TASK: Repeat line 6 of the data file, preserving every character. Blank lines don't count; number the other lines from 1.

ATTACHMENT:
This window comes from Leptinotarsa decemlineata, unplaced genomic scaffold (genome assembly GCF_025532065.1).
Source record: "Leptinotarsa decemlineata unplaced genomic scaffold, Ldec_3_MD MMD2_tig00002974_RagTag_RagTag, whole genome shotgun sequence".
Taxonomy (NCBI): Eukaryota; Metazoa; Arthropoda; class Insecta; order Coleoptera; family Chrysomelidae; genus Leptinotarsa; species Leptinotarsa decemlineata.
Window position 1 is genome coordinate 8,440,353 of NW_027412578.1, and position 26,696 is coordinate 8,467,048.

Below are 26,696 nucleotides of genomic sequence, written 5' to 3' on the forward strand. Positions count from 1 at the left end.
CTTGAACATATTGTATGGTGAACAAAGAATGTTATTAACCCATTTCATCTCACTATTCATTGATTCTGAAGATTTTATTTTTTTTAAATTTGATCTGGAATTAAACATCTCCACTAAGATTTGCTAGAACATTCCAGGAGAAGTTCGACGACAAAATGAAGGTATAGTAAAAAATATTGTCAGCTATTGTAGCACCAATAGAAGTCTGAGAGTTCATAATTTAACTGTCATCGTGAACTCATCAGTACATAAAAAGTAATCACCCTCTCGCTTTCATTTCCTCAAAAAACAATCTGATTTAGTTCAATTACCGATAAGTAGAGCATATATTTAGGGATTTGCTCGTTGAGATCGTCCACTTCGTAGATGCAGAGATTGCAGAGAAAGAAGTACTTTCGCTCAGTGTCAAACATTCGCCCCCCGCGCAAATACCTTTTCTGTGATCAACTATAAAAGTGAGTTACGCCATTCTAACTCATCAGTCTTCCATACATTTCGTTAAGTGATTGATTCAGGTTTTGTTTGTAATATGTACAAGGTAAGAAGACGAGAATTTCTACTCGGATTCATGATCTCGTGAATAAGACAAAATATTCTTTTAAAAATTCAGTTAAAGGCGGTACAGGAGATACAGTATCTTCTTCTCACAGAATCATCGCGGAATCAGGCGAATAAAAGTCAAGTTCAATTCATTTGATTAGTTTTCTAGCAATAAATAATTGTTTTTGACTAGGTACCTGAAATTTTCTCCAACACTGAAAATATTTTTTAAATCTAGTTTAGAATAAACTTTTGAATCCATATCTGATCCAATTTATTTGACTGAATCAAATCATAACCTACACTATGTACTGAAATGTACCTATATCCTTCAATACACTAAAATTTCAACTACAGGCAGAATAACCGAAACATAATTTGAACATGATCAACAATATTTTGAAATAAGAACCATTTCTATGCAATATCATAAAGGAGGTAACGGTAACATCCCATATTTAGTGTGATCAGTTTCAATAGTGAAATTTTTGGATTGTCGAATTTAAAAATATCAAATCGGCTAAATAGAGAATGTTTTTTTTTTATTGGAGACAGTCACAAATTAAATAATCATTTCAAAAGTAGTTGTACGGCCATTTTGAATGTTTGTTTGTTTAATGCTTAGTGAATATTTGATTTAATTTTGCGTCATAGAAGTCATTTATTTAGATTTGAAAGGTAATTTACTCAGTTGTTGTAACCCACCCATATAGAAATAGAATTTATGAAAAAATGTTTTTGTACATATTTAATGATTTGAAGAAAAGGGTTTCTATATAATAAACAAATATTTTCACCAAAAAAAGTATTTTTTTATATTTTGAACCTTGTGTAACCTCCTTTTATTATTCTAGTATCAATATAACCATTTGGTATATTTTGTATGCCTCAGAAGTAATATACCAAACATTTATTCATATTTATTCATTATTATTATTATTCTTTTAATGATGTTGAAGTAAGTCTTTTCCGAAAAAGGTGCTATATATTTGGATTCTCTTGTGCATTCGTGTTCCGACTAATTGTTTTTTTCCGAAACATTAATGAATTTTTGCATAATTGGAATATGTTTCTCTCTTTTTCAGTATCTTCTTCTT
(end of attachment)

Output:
CTTGAACATATTGTATGGTGAACAAAGAATGTTATTAACCCATTTCATCTCACTATTCATTGATTCTGAAGATTTTATTTTTTTTAAATTTGATCTGGAATTAAACATCTCCACTAAGATTTGCTAGAACATTCCAGGAGAAGTTCGACGACAAAATGAAGGTATAGTAAAAAATATTGTCAGCTATTGTAGCACCAATAGAAGTCTGAGAGTTCATAATTTAACTGTCATCGTGAACTCATCAGTACATAAAAAGTAATCACCCTCTCGCTTTCATTTCCTCAAAAAACAATCTGATTTAGTTCAATTACCGATAAGTAGAGCATATATTTAGGGATTTGCTCGTTGAGATCGTCCACTTCGTAGATGCAGAGATTGCAGAGAAAGAAGTACTTTCGCTCAGTGTCAAACATTCGCCCCCCGCGCAAATACCTTTTCTGTGATCAACTATAAAAGTGAGTTACGCCATTCTAACTCATCAGTCTTCCATACATTTCGTTAAGTGATTGATTCAGGTTTTGTTTGTAATATGTACAAGGTAAGAAGACGAGAATTTCTACTCGGATTCATGATCTCGTGAATAAGACAAAATATTCTTTTAAAAATTCAGTTAAAGGCGGTACAGGAGATACAGTATCTTCTTCTCACAGAATCATCGCGGAATCAGGCGAATAAAAGTCAAGTTCAATTCATTTGATTAGTTTTCTAGCAATAAATAATTGTTTTTGACTAGGTACCTGAAATTTTCTCCAACACTGAAAATATTTTTTAAATCTAGTTTAGAATAAACTTTTGAATCCATATCTGATCCAATTTATTTGACTGAATCAAATCATAACCTACACTATGTACTGAAATGTACCTATATCCTTCAATACACTAAAATTTCAACTACAGGCAGAATAACCGAAACATAATTTGAACATGATCAACAATATTTTGAAATAAGAACCATTTCTATGCAATATCATAAAGGAGGTAACGGTAACATCCCATATTTAGTGTGATCAGTTTCAATAGTGAAATTTTTGGATTGTCGAATTTAAAAATATCAAATCGGCTAAATAGAGAATGTTTTTTTTTTATTGGAGACAGTCACAAATTAAATAATCATTTCAAAAGTAGTTGTACGGCCATTTTGAATGTTTGTTTGTTTAATGCTTAGTGAATATTTGATTTAATTTTGCGTCATAGAAGTCATTTATTTAGATTTGAAAGGTAATTTACTCAGTTGTTGTAACCCACCCATATAGAAATAGAATTTATGAAAAAATGTTTTTGTACATATTTAATGATTTGAAGAAAAGGGTTTCTATATAATAAACAAATATTTTCACCAAAAAAAGTATTTTTTTATATTTTGAACCTTGTGTAACCTCCTTTTATTATTCTAGTATCAATATAACCATTTGGTATATTTTGTATGCCTCAGAAGTAATATACCAAACATTTATTCATATTTATTCATTATTATTATTATTCTTTTAATGATGTTGAAGTAAGTCTTTTCCGAAAAAGGTGCTATATATTTGGATTCTCTTGTGCATTCGTGTTCCGACTAATTGTTTTTTTCCGAAACATTAATGAATTTTTGCATAATTGGAATATGTTTCTCTCTTTTTCAGTATCTTCTTCTT